Hun Sen, the second prime minister of Cambodia and the country's de facto leader, has his own history with the Khmer Rouge--one that Pol Pot would presumable have had no hesitation in detailing. He was a regimental commander in the Khmer Rouge until he fled in 1977 from Pol Pot's Cambodia into Vietnam, where he was groomed for the Vietnamese-orchestrated takeover of Cambodia in 1979.

More dangerous still to Hun Sen might be revelations about efforts to buy off the remaining rebels and pull them into Hun Sen's political camp. His political party, the Cambodian People's Party--in various guises--controlled the apparatus of the government throughout the 1980s. Even after losing the 1993 elections to the royalist Funcinpec party, the CPP kept its grip on power despite the farcical coalition government cobbled together after the elections. Like Funcinpec, it sought to strengthen its hand by making deals with various segments of the Khmer Rouge in a largely successful effort to splinter the remaining rebel forces.

Last July, the CPP swept Funcinpec from any semblance of power in two days of bloody fighting in the capital, effectively ending the coalition. Part of the CPP's justification was that Funcinpec had been illegally negotiating with Khmer Rouge elements. Is it possible that Pol Pot could have testified to the CPP's own involvement in similar negotiations? Any further details of such deal-making would have discredited Hun Sen and damaged further the CPP's stated rationale for its move against Funcinpec.

With Funcinpec sidelined, no longer could the last Khmer Rouge play the royalists off against the CPP in their search for a way out of their losing war. Less than a month after the CPP's victory, Pol Pot was presented to the world as a prisoner of Ta Mok and his henchmen. With Pol Pot--and his potential testimony--as a hostage, Ta Mok had a new bargaining chip: the big fish.

In the days before Pol Pot's death, several events pushed up the value of that bargaining chip. Just over a week before the death was announced, the New York Times reported that President Clinton had ordered that plans be devised for Pol Pot's arrest and trial.

[One wonders if the State Department analysts who backed that decision--some of them presumably the same individuals who were involved in earlier US policies of support for the Khmer Rouge--considered whether that plan might amount to a death sentence for Pol Pot.]

A few days later, the Far Eastern Economic Review reported that Pol Pot's jailer, Khmer Rouge general Non Nou, had said on April 11 that Pol Pot had stated his willingness to stand trial at an international court. We don't know, and we never will know, whether Pol Pot really said that, or whether it was merely a Khmer Rouge effort to ratchet up the value of their hostage.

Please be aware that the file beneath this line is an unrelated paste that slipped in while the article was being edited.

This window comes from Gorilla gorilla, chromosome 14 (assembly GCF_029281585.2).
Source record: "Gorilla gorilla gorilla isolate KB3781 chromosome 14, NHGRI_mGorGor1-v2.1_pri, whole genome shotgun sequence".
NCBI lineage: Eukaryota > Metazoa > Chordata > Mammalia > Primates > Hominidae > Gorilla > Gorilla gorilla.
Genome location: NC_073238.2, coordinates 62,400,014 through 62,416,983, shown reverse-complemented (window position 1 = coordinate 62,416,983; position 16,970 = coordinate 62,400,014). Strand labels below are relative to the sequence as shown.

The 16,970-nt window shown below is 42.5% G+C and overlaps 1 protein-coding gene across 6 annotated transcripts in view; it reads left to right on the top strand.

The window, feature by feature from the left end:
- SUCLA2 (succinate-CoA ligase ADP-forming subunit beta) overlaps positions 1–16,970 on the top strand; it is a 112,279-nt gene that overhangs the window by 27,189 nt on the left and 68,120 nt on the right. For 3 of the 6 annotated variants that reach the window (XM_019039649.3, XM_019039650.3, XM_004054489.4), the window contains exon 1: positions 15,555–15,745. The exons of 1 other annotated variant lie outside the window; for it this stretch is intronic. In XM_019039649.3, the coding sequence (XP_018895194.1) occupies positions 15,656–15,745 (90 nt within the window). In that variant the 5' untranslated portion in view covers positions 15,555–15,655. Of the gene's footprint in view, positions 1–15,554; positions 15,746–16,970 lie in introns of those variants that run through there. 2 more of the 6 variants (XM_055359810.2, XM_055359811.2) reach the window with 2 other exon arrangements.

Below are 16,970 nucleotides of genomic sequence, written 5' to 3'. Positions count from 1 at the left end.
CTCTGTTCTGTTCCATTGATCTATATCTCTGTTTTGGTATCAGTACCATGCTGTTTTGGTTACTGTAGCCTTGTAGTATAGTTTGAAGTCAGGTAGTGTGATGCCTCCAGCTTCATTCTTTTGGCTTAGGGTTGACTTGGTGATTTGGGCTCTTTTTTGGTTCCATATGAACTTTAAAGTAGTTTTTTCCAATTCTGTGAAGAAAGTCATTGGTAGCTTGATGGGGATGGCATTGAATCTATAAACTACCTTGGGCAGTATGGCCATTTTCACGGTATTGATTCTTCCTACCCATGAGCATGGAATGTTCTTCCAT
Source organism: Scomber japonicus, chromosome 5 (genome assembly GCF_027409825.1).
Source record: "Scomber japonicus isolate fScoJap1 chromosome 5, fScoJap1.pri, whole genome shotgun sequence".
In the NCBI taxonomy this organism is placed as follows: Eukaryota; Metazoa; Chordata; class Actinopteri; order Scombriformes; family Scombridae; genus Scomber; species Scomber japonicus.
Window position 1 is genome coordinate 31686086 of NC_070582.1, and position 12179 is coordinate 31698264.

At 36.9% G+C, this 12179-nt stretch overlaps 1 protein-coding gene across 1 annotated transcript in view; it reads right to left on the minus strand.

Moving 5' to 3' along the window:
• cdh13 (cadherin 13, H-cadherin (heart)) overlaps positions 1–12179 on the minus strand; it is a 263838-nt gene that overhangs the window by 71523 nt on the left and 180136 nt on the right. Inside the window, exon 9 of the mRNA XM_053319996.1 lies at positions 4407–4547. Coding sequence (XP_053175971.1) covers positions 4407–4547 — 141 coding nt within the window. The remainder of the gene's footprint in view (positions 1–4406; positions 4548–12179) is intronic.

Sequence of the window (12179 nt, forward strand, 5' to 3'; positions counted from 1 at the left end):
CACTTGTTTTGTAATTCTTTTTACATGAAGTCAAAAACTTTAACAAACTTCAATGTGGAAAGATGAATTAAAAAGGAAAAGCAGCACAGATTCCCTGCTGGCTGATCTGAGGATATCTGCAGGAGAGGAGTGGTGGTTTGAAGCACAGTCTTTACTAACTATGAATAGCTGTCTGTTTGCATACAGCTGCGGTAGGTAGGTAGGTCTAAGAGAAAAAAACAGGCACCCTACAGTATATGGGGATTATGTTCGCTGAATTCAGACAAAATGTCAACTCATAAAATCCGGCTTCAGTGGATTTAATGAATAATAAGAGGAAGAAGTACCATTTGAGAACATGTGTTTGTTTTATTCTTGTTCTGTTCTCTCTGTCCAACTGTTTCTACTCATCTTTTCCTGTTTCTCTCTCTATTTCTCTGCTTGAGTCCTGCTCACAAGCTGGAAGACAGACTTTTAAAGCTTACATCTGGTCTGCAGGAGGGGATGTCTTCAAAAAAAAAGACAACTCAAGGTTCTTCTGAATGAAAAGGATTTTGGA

Both of these developments would have turned up the pressure on whoever might want to make sure that such a trial could never happen. And there would have been only one way for them do that: sweeten the pot that they must be offering Ta Mok in exchange for Pol Pot's corpse--which the Phnom Penh government has demanded to see [ED: as of Thurs]. So much the better if the pot also includes a defection deal that will end the Khmer Rouge insurgency at last, and boost the CPP's chances in the elections scheduled for July. To be more realistic, it would reduce the CPP's need to rely on fraud and intimidation to get the election win they want so badly.

And a CPP win that is as clean as possible is the last best hope of the international community, which is gradually coming to realize that Hun Sen's party is going to win one way or the other. The United States, Japan, Australia and the European Union, faced with the unpleasant certainty of a Hun Sen government, can only prefer a more legitimate one to a less legitimate one. Even China, the historical ally of the Khmer Rouge against Vietnam, has been making friendly noises to Hun Sen since he consolidated his grip on power. None of these outside forces wants another Myanmar, especially after their enormous investments in Cambodian democracy and development over the last few years.

But although Pol Pot's death might bring a sigh of relief to some, it will probably never be shown that the timing was anything but a coincidence. What is certain is that those who looked forward to a trial of Pol Pot in the hopes of unraveling the story of one of the most sordid episodes in human history are deprived once again of easy answers. Like Adolf Hitler before him, Pol Pot will not take the fall--and that means he won't drag anyone else down with him.